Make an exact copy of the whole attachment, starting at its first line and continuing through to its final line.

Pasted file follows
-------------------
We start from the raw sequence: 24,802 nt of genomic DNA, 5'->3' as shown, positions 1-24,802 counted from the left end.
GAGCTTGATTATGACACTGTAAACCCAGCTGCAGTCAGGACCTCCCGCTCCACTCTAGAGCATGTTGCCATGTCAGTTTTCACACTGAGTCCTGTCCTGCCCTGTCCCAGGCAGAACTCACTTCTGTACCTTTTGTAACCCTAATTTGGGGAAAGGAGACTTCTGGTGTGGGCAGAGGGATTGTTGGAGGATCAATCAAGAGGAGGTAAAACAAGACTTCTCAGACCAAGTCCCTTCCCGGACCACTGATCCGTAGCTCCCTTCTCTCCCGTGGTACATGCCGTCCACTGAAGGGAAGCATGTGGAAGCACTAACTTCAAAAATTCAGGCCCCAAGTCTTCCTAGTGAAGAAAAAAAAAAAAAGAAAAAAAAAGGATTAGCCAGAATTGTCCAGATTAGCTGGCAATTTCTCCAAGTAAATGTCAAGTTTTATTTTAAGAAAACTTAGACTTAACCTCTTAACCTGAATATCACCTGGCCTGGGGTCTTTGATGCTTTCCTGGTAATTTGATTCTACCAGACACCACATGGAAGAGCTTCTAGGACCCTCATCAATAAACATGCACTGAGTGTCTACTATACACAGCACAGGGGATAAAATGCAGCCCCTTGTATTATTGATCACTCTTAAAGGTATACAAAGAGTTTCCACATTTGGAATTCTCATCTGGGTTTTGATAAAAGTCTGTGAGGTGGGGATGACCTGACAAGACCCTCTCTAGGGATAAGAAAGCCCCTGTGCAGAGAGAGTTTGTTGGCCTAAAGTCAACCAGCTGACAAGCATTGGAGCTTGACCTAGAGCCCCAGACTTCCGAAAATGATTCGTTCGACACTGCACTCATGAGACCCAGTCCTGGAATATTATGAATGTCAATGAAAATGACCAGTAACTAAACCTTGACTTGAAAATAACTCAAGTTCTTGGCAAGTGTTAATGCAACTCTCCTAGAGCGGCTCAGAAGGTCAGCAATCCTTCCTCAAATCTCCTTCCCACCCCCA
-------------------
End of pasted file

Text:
We start from the raw sequence: 24,802 nt of genomic DNA, 5'->3' as shown, positions 1-24,802 counted from the left end.
GAGCTTGATTATGACACTGTAAACCCAGCTGCAGTCAGGACCTCCCGCTCCACTCTAGAGCATGTTGCCATGTCAGTTTTCACACTGAGTCCTGTCCTGCCCTGTCCCAGGCAGAACTCACTTCTGTACCTTTTGTAACCCTAATTTGGGGAAAGGAGACTTCTGGTGTGGGCAGAGGGATTGTTGGAGGATCAATCAAGAGGAGGTAAAACAAGACTTCTCAGACCAAGTCCCTTCCCGGACCACTGATCCGTAGCTCCCTTCTCTCCCGTGGTACATGCCGTCCACTGAAGGGAAGCATGTGGAAGCACTAACTTCAAAAATTCAGGCCCCAAGTCTTCCTAGTGAAGAAAAAAAAAAAAAGAAAAAAAAAGGATTAGCCAGAATTGTCCAGATTAGCTGGCAATTTCTCCAAGTAAATGTCAAGTTTTATTTTAAGAAAACTTAGACTTAACCTCTTAACCTGAATATCACCTGGCCTGGGGTCTTTGATGCTTTCCTGGTAATTTGATTCTACCAGACACCACATGGAAGAGCTTCTAGGACCCTCATCAATAAACATGCACTGAGTGTCTACTATACACAGCACAGGGGATAAAATGCAGCCCCTTGTATTATTGATCACTCTTAAAGGTATACAAAGAGTTTCCACATTTGGAATTCTCATCTGGGTTTTGATAAAAGTCTGTGAGGTGGGGATGACCTGACAAGACCCTCTCTAGGGATAAGAAAGCCCCTGTGCAGAGAGAGTTTGTTGGCCTAAAGTCAACCAGCTGACAAGCATTGGAGCTTGACCTAGAGCCCCAGACTTCCGAAAATGATTCGTTCGACACTGCACTCATGAGACCCAGTCCTGGAATATTATGAATGTCAATGAAAATGACCAGTAACTAAACCTTGACTTGAAAATAACTCAAGTTCTTGGCAAGTGTTAATGCAACTCTCCTAGAGCGGCTCAGAAGGTCAGCAATCCTTCCTCAAATCTCCTTCCCACCCCCA